The Institute for Tribal Environmental Professionals and the Seminole Tribe of Florida and their climate resiliency staff invited the Climate Science Alliance to collaborate on their course, Southeast Indigenous Climate Adaptation Planning, held in March.
The Institute for Tribal Environmental Professionals (ITEP) and the Seminole Tribe of Florida and their climate resiliency staff invited the Climate Science Alliance (Alliance) to help instruct their course, Southeast Indigenous Climate Adaptation Planning, on March 9-11, 2023 in Ocala, Florida.
This 3-day training brought together a variety of Tribal and non-tribal partners working in the environmental, cultural, and climate professions, as well as elders and youth leaders from the various Seminole and Miccosukee Tribes, to have an important dialogue that focused on the urgency of climate change and Tribal sovereignty. The group also consisted of Seminole artists who contributed much needed insight to the discussion. Some critical tools that were presented included the Seminole Cultural Resource Climate Vulnerability Assessment conducted by the THPO office. This was important for Tribes to quantify impacts to both biological and cultural resources and sites on the various reservations. This tool also helps to project the long term impacts to the region due to climate change. The Environmental and Heritage staff presented on the Tribe's efforts to preserve and protect specific plant and animal resources. Highlighting salt water contaminations to the Floridan aquifers due to rising sea levels were of paramount concern to the research and monitoring efforts. The Alliance’s Tribal Capacities and Partnerships Program Manager, Will Madrigal Jr., was very impressed with the amount of Tribal member staff leading the work and collecting data in the field.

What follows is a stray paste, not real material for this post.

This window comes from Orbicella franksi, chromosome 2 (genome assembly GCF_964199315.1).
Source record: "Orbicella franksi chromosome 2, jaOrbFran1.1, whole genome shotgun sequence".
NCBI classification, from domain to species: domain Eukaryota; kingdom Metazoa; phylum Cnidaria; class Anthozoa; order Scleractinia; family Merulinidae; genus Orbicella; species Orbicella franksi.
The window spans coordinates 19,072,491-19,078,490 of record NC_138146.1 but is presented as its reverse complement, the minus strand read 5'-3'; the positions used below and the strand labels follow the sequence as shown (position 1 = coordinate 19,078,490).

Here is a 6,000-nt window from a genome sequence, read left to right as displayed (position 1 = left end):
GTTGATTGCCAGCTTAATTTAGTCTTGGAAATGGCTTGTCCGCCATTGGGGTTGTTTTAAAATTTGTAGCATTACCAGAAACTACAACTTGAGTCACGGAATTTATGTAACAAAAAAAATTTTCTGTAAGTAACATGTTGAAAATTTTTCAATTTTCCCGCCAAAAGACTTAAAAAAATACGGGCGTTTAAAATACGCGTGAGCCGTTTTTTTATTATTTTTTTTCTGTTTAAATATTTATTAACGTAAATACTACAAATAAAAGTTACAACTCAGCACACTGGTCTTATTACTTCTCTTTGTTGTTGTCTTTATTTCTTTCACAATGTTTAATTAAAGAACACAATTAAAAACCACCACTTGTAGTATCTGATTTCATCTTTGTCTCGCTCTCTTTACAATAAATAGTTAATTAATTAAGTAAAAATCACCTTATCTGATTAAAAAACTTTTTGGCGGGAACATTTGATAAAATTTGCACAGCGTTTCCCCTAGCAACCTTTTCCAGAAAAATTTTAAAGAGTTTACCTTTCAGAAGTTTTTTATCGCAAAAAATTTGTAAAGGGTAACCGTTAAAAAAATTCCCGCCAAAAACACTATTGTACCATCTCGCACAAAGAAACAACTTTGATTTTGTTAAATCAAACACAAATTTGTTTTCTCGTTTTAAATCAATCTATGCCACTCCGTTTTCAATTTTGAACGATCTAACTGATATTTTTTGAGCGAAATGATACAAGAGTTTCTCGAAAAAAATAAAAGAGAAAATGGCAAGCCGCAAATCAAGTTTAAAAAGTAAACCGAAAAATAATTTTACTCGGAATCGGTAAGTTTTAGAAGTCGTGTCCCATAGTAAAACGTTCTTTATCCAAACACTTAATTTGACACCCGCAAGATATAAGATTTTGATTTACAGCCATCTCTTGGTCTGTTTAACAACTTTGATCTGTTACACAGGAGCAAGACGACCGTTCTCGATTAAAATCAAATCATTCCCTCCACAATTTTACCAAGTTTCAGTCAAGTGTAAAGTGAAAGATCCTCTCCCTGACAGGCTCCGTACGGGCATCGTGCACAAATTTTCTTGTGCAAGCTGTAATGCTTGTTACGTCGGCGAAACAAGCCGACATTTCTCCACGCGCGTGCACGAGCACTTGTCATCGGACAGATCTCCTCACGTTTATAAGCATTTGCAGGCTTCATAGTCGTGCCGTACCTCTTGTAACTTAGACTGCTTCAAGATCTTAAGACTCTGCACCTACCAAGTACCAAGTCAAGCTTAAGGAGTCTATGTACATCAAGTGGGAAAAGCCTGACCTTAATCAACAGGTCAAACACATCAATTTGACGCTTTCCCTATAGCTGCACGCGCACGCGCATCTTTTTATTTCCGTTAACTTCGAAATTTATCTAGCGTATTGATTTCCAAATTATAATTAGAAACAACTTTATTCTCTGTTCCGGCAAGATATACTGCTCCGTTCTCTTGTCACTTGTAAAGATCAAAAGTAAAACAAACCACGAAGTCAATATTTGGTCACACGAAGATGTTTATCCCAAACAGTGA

On the final day, the USET (United South Eastern Tribes) and Southwest Climate Adaptation Science Center, presented their efforts to create adaptation programming for/with Tribal nations around the country. This work included assessing the impact to sea level cultural and biological resource sites with special attention adaptation and site restoration led by tribes.
As shared by Will Madrigal Jr.:
“I had the privilege to present on the great work that CSA is doing with our TWG partner nations here in our homelands. I started by conducting a traditional grounding and smudging prayer exercise with the attendees outdoors. I began to convey important elements of the 2022 SW Climate Summit, where actions like this were used throughout the 3-day event. I emphasized the importance of cultural/spiritual grounding. I was then able to share the details about our cultural fire cadre and training we have conducted. I was happy to learn that the Seminole relatives have been burning their plant and forest relatives continuously. Direct benefits were to Cypress forest and animal habitat health. The Miccosukee Nation are kin to the Seminoles and shared that they have a program that teaches climate impacts and traditional land stewardship to adults and families in a great 6-week program they conduct in the forest lands.
All in all, our Seminole and Miccosukee relatives are alot like us. They instill knowledge and pride into the next generation as best they can. They are grateful to all who can offer allyship and support to help them tell their climate hope narrative to the benefit of all.”
View more trainings from our incredible partners at the Institute for Tribal Environmental Professionals here.